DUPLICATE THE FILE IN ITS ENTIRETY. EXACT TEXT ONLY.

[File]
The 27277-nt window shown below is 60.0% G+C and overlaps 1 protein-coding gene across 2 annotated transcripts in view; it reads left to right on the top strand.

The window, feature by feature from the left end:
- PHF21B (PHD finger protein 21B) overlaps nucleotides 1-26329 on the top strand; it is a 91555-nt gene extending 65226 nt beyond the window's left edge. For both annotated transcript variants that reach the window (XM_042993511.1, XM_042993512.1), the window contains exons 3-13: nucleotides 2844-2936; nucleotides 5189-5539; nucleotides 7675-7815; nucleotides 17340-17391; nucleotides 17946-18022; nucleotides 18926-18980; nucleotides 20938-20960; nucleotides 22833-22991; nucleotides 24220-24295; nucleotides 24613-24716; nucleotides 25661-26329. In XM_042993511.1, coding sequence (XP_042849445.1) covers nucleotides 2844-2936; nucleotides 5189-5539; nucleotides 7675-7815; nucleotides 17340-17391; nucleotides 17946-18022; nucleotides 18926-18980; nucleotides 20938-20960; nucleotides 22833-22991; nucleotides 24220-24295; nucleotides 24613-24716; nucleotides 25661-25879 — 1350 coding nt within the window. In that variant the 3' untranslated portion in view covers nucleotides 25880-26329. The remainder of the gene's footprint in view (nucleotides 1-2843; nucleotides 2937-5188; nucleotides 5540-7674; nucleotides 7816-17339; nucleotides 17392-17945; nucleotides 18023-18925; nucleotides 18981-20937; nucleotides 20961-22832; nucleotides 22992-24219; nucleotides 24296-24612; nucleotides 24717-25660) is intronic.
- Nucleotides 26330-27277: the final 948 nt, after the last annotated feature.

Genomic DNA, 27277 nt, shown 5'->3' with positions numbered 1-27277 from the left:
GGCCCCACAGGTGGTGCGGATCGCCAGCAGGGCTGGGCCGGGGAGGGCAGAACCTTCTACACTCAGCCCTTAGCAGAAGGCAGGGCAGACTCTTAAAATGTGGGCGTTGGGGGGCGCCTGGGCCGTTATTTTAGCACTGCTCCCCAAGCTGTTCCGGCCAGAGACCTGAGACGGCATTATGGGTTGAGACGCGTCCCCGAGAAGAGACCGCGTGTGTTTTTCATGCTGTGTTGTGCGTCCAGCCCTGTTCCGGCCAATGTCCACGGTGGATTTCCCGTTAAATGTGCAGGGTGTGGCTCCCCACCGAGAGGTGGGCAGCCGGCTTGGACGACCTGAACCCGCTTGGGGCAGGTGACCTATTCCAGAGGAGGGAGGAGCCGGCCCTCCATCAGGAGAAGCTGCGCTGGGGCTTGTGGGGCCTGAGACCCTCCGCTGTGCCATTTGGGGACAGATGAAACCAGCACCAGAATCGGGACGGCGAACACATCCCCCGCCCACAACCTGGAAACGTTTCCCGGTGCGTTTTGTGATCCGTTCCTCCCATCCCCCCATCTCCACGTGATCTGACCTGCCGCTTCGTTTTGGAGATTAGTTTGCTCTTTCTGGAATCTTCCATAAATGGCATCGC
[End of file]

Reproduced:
The 27277-nt window shown below is 60.0% G+C and overlaps 1 protein-coding gene across 2 annotated transcripts in view; it reads left to right on the top strand.

The window, feature by feature from the left end:
- PHF21B (PHD finger protein 21B) overlaps nucleotides 1-26329 on the top strand; it is a 91555-nt gene extending 65226 nt beyond the window's left edge. For both annotated transcript variants that reach the window (XM_042993511.1, XM_042993512.1), the window contains exons 3-13: nucleotides 2844-2936; nucleotides 5189-5539; nucleotides 7675-7815; nucleotides 17340-17391; nucleotides 17946-18022; nucleotides 18926-18980; nucleotides 20938-20960; nucleotides 22833-22991; nucleotides 24220-24295; nucleotides 24613-24716; nucleotides 25661-26329. In XM_042993511.1, coding sequence (XP_042849445.1) covers nucleotides 2844-2936; nucleotides 5189-5539; nucleotides 7675-7815; nucleotides 17340-17391; nucleotides 17946-18022; nucleotides 18926-18980; nucleotides 20938-20960; nucleotides 22833-22991; nucleotides 24220-24295; nucleotides 24613-24716; nucleotides 25661-25879 — 1350 coding nt within the window. In that variant the 3' untranslated portion in view covers nucleotides 25880-26329. The remainder of the gene's footprint in view (nucleotides 1-2843; nucleotides 2937-5188; nucleotides 5540-7674; nucleotides 7816-17339; nucleotides 17392-17945; nucleotides 18023-18925; nucleotides 18981-20937; nucleotides 20961-22832; nucleotides 22992-24219; nucleotides 24296-24612; nucleotides 24717-25660) is intronic.
- Nucleotides 26330-27277: the final 948 nt, after the last annotated feature.

Genomic DNA, 27277 nt, shown 5'->3' with positions numbered 1-27277 from the left:
GGCCCCACAGGTGGTGCGGATCGCCAGCAGGGCTGGGCCGGGGAGGGCAGAACCTTCTACACTCAGCCCTTAGCAGAAGGCAGGGCAGACTCTTAAAATGTGGGCGTTGGGGGGCGCCTGGGCCGTTATTTTAGCACTGCTCCCCAAGCTGTTCCGGCCAGAGACCTGAGACGGCATTATGGGTTGAGACGCGTCCCCGAGAAGAGACCGCGTGTGTTTTTCATGCTGTGTTGTGCGTCCAGCCCTGTTCCGGCCAATGTCCACGGTGGATTTCCCGTTAAATGTGCAGGGTGTGGCTCCCCACCGAGAGGTGGGCAGCCGGCTTGGACGACCTGAACCCGCTTGGGGCAGGTGACCTATTCCAGAGGAGGGAGGAGCCGGCCCTCCATCAGGAGAAGCTGCGCTGGGGCTTGTGGGGCCTGAGACCCTCCGCTGTGCCATTTGGGGACAGATGAAACCAGCACCAGAATCGGGACGGCGAACACATCCCCCGCCCACAACCTGGAAACGTTTCCCGGTGCGTTTTGTGATCCGTTCCTCCCATCCCCCCATCTCCACGTGATCTGACCTGCCGCTTCGTTTTGGAGATTAGTTTGCTCTTTCTGGAATCTTCCATAAATGGCATCGC